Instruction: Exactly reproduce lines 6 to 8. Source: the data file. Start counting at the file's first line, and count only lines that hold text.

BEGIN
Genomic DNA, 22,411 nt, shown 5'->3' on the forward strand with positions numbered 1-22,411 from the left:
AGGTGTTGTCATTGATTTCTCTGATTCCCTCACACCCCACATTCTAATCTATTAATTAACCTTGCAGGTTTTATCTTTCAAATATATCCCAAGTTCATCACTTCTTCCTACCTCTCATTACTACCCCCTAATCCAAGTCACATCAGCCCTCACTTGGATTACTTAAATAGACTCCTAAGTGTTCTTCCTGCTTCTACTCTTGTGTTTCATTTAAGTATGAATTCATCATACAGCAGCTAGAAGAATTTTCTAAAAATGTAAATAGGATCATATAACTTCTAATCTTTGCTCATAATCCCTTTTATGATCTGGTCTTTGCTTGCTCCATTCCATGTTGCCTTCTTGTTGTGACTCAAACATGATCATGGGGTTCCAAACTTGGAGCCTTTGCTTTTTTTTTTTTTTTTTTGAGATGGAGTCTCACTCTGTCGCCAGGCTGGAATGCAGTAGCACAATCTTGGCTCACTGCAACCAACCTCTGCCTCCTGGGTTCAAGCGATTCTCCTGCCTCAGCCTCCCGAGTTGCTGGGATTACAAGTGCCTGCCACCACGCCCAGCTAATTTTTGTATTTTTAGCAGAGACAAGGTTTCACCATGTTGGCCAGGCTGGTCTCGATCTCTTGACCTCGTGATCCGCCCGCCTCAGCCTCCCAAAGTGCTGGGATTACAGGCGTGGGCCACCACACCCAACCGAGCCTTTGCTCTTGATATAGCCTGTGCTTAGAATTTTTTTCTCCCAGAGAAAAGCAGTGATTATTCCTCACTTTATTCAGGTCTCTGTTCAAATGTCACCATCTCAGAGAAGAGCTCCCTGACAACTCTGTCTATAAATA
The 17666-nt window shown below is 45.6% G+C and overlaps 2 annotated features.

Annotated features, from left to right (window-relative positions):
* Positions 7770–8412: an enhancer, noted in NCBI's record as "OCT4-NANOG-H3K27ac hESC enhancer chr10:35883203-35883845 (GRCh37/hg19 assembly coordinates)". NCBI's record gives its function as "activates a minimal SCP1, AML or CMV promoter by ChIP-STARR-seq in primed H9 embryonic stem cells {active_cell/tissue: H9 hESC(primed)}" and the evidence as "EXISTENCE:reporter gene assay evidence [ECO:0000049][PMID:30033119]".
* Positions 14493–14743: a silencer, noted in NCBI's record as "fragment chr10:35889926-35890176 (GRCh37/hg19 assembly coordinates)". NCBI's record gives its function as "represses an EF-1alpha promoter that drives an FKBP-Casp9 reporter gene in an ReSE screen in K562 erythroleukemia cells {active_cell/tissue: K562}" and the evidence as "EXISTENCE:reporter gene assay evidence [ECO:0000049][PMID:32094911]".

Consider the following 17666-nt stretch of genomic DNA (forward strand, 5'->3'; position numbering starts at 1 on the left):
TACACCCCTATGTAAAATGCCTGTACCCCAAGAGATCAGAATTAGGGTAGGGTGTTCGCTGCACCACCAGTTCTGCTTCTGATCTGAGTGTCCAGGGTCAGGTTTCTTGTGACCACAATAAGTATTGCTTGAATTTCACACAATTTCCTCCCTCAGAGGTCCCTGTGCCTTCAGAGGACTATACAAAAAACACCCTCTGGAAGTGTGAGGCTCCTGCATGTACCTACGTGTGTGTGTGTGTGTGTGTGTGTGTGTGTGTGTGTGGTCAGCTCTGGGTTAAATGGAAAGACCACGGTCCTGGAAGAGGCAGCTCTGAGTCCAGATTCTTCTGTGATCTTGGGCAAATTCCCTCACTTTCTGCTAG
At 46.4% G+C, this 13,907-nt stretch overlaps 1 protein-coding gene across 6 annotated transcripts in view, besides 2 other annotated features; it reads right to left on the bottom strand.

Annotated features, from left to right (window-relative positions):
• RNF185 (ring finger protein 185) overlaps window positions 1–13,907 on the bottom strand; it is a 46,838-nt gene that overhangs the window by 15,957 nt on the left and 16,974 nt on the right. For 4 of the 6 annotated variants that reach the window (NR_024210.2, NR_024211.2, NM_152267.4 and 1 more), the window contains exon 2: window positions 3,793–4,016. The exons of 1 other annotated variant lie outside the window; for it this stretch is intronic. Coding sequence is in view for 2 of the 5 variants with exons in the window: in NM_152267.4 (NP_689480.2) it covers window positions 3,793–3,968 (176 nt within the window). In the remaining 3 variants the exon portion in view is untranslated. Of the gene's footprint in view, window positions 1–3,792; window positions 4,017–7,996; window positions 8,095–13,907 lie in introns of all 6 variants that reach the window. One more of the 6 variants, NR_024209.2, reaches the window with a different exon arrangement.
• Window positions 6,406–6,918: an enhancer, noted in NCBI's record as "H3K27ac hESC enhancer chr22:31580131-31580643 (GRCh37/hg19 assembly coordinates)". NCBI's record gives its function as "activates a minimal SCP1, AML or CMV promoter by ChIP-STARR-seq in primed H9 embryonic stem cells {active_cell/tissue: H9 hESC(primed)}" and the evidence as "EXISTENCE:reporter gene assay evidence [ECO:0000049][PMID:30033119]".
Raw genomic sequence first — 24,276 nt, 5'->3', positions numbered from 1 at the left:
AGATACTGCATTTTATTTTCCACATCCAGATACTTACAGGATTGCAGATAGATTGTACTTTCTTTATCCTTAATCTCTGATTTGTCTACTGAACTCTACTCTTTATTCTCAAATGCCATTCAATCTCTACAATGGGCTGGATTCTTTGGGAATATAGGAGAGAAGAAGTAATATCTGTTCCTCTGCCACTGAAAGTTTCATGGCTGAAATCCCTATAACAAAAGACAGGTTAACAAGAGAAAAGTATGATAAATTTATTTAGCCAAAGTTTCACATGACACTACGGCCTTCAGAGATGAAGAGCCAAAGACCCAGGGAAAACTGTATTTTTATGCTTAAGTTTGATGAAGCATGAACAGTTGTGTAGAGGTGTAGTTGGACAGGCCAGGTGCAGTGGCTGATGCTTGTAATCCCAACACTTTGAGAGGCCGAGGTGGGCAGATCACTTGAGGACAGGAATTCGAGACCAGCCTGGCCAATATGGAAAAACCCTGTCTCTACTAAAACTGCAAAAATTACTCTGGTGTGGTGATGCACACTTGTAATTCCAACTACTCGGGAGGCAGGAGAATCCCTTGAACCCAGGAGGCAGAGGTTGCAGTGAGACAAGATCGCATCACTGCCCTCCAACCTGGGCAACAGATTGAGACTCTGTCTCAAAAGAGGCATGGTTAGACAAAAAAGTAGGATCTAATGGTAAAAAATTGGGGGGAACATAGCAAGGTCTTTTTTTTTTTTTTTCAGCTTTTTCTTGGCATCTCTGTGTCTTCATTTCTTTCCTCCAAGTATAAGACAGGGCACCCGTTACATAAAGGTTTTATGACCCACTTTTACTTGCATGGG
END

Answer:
* Positions 14493–14743: a silencer, noted in NCBI's record as "fragment chr10:35889926-35890176 (GRCh37/hg19 assembly coordinates)". NCBI's record gives its function as "represses an EF-1alpha promoter that drives an FKBP-Casp9 reporter gene in an ReSE screen in K562 erythroleukemia cells {active_cell/tissue: K562}" and the evidence as "EXISTENCE:reporter gene assay evidence [ECO:0000049][PMID:32094911]".

Consider the following 17666-nt stretch of genomic DNA (forward strand, 5'->3'; position numbering starts at 1 on the left):
TACACCCCTATGTAAAATGCCTGTACCCCAAGAGATCAGAATTAGGGTAGGGTGTTCGCTGCACCACCAGTTCTGCTTCTGATCTGAGTGTCCAGGGTCAGGTTTCTTGTGACCACAATAAGTATTGCTTGAATTTCACACAATTTCCTCCCTCAGAGGTCCCTGTGCCTTCAGAGGACTATACAAAAAACACCCTCTGGAAGTGTGAGGCTCCTGCATGTACCTACGTGTGTGTGTGTGTGTGTGTGTGTGTGTGTGTGTGTGGTCAGCTCTGGGTTAAATGGAAAGACCACGGTCCTGGAAGAGGCAGCTCTGAGTCCAGATTCTTCTGTGATCTTGGGCAAATTCCCTCACTTTCTGCTAG